*Tyto Online* presents many opportunities to engage in mathematics. Data analysis is represented particularly well in the game. Collecting and analyzing data is a huge part of scientific inquiry and is directly incorporated into Tyto Online’s storylines and sandboxes. Players analyze graphs and tables, looking for patterns in the shape of the data. This gives them evidence for supporting claims about a phenomenon.

Weather & Climate module Storyline 4, “So Long, and Thanks for All the Fish!” is driven by this question:

**What is causing mass coral bleaching events on Earth?**

Players complete a series of quests to help them explore this question. In the third quest in this storyline, “To Bleach Their Own,” students analyze graphs to find a correlation between coral bleaching events in Earth’s history, rising global temperatures, jelly bean consumption, and the popularity of the name Doris.

Then they make the claim that rising temperatures and rising jelly bean consumption correlate with bleaching events. Using evidence from the graphs analysis, they build an argument to support their claim.

In the next quest called “Coral Correlations,” the player runs a simulation to determine if jellybean consumption and rising temperatures have an effect on holographic coral specimens.

As you can see, because Tyto Online is designed for engagement in three-dimensional learning through the NGSS, players are also addressing many of the Math Practices. A math teacher could use this experience as a jumping off point for a Statistics unit. The storyline teacher guide also has extension activities for further exploration that either the science or math teacher could use. One cool online resource from the teacher guide is this coral bleaching data exploration from National Environmental Satellite Data and Information Service. It uses real time data!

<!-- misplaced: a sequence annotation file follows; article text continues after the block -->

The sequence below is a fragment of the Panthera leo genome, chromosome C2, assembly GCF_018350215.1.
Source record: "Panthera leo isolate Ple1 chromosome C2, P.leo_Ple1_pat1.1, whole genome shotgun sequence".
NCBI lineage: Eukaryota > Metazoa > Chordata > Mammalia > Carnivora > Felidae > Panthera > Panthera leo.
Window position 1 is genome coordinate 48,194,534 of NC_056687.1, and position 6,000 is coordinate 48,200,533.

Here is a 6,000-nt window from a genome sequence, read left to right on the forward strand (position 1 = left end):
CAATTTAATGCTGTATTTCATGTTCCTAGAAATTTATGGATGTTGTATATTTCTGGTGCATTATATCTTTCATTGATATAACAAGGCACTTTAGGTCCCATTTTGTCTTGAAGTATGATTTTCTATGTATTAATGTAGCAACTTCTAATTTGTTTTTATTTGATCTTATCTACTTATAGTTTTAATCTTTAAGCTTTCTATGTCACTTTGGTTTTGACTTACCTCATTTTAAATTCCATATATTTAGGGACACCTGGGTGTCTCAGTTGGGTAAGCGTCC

This is especially useful since math can be exceptionally powerful when not taught in a disconnected way, but using real, authentic problems. Tyto Online provides a starting point for these relevant, connected phenomenon. Personally, I think that math and science teachers should be working more closely together, but that is a discussion for another day!

The third and final post in this series will examine the relationship between NGSS and CCSS for English Language Arts. Stay tuned. 👋

*This material is based upon work supported by the National Science Foundation under Grant # IIP-1853888 to the American Society for Engineering Education.**Any opinions, findings, and conclusions or recommendations expressed in this material are those of the author(s) and do not necessarily reflect the views of the National Science Foundation or the American Society for Engineering Education.*

Postdoctoral Research Fellow with Immersed Games focusing on game implementation and teacher support for digital game-based learning. Her experience as an educator includes several years of teaching children and providing professional development for teachers. She holds a Ph.D. in Mathematics Education from Stanford University and M.Ed. in Curriculum and Instruction from Gannon University.

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## Holly Pope